In fact, the new more wholesome character of this EM liquidity improvement is worth emphasising. Figure 3 and 4 show, respectively, the breakdown of EM liquidity into its components - (1) Central Banks, (2) private sector and (3) cross-border flows - and the distribution of cross-border flows between Emerging Asia and Latin America.
The key point that emerges from Figure 3 is that private sector liquidity, which tends to be dominated by swings in corporate cash flows, is heading higher from its long-depressed levels. On top, foreign flows have rebounded smartly from their September 2015 lows, led according to Figure 4 by gathering foreign interest in Emerging Asia.
The lessening relative importance of EM Central Bank liquidity provision points to more stable currency markets ahead, because from experience more 'money printing' tends to weaken currency units, whereas greater private sector profits tends to strengthen them. Since our oft-quoted rule is that every EM crisis is 'first-and-foremost a currency crisis', these greater odds of currency stability surely radically reduce the possibility of another EM sell-off?
Figure 3: EM Liquidity - Breakdown By Component, 2010-16 (Indexes 0-100)
Figure 4: Cross-Border Financial Inflows to Emerging Asia and Latin America, 2010-16 (Indexes 0-100)
Likewise, Latin American markets show greater strength in domestic private sector liquidity, consistent with their commodity price bias and more significant recent currency falls.
Therefore, looking ahead, we should expect foreign interest to 'catch-up' in Latin America and domestic investors to raise their participation in Emerging Asia.
The implications of this improvement in domestic private sector liquidity (relative to Central Banks) and in foreign capital inflows focus respectively on the currency and fixed income markets. From this base, domestic equities should benefit significantly. Debt market performance, as measured by the narrowing yield spread on the Bank of America/ Merrill Lynch emerging market high yield series, should improve directly with greater foreign interest. Figure 5 shows the movements of this spread compared to our index of cross-border inflows (inverted and advanced by 3 months so that it leads).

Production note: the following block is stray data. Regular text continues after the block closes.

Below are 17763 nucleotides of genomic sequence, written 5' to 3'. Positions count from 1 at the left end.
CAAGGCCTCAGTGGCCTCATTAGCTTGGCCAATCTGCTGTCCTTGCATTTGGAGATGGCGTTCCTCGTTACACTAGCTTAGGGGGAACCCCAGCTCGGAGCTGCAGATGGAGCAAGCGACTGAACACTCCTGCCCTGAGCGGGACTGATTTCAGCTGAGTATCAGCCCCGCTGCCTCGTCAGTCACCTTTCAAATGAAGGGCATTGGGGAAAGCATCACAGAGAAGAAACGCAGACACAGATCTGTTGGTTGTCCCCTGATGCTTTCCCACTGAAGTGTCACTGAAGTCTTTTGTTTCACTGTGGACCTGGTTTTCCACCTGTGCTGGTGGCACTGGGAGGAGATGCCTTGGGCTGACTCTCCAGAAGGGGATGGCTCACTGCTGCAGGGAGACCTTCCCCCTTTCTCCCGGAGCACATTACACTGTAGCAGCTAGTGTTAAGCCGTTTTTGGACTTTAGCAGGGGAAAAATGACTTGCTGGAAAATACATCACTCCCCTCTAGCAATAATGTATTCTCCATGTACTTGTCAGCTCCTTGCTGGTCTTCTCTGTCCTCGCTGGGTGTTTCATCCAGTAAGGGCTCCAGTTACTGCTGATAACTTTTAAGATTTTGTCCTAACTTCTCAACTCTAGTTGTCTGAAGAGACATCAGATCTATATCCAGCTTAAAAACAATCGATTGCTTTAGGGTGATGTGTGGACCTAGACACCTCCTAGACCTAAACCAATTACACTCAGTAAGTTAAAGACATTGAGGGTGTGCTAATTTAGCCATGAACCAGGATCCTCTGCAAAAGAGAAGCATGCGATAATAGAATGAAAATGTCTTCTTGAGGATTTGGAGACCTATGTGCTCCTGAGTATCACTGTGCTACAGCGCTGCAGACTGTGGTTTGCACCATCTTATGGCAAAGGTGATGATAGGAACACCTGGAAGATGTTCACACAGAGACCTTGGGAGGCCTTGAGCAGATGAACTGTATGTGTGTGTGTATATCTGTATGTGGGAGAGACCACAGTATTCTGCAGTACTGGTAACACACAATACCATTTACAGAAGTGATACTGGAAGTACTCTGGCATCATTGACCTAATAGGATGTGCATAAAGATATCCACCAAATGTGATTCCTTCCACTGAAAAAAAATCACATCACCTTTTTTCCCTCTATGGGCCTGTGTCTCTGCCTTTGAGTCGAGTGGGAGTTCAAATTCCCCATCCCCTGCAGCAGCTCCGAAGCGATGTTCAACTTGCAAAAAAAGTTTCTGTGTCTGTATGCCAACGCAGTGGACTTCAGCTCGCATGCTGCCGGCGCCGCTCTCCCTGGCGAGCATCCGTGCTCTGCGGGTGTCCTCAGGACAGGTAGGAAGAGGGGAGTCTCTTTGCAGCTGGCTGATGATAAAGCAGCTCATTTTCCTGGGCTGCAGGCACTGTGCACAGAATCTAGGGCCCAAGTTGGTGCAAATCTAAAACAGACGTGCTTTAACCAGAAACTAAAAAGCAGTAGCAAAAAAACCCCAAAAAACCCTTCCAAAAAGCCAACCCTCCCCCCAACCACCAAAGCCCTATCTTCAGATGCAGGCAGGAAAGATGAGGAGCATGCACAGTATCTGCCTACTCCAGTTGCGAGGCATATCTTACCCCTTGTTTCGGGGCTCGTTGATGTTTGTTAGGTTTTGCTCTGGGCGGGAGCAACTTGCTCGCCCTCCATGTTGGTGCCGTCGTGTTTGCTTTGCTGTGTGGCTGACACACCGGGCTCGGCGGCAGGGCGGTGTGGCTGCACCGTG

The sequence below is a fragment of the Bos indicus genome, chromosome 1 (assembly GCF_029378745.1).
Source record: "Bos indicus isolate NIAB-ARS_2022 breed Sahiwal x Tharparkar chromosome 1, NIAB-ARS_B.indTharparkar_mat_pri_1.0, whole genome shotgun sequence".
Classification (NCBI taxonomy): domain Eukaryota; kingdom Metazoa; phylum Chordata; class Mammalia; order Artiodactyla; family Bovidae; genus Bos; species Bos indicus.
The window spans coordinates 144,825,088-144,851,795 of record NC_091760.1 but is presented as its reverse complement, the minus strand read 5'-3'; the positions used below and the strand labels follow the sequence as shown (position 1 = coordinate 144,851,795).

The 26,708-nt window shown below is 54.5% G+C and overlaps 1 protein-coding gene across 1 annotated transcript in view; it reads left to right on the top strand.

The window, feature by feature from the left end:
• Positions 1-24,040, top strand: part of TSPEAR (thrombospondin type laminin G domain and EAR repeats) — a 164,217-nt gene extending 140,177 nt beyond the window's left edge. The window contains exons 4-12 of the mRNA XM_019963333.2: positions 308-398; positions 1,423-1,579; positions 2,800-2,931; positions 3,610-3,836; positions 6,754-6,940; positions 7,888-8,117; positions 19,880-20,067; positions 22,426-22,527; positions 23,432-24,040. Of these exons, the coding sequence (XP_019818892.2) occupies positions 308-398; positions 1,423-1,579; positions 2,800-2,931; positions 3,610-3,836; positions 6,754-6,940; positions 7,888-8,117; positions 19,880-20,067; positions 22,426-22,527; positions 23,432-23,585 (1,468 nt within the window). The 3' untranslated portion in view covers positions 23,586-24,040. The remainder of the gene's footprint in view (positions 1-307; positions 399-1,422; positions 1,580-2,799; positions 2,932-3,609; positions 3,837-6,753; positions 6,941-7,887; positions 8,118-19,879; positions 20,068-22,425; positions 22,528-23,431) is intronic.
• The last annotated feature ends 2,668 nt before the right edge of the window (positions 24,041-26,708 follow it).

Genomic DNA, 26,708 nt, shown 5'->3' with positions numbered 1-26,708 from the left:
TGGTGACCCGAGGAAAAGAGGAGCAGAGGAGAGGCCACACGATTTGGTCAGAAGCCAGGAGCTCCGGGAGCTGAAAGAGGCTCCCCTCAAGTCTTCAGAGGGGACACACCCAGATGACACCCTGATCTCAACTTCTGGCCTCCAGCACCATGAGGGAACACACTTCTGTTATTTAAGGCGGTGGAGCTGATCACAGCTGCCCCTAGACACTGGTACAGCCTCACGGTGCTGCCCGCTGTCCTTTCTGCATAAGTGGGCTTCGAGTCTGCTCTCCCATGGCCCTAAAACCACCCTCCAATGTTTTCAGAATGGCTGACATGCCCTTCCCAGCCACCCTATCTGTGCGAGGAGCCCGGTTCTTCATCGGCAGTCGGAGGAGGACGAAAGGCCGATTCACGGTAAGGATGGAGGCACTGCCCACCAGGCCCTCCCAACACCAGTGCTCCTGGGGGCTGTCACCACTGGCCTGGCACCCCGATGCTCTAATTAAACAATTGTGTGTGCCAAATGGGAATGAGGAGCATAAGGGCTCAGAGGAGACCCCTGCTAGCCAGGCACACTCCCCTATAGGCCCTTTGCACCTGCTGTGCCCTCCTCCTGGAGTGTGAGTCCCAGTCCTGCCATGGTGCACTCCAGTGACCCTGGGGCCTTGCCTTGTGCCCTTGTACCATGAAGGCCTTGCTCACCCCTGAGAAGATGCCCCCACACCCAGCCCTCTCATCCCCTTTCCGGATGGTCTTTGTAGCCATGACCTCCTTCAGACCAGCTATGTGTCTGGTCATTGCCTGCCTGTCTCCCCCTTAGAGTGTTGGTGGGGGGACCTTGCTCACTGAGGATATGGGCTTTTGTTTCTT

Figure 5: Emerging Market High Yield Debt Spreads and Cross-Border Flows to EM (inverted), 2008-2016 (BP and Index 0-100)
The implication is that asset allocators should substantially increase their allocations to EM over DM.
EM debt looks a compelling opportunity, not least because the mix of liquidity is reducing liquidity risks and at the same time underpinning the local currencies.
Our key investment preferences for 2016 have and continue to be commodities and credits, but somewhere in this mix there are strong grounds for adding substantially to Emerging Markets.
Disclosure: I/we have no positions in any stocks mentioned, and no plans to initiate any positions within the next 72 hours.
I wrote this article myself, and it expresses my own opinions. I am not receiving compensation for it. I have no business relationship with any company whose stock is mentioned in this article.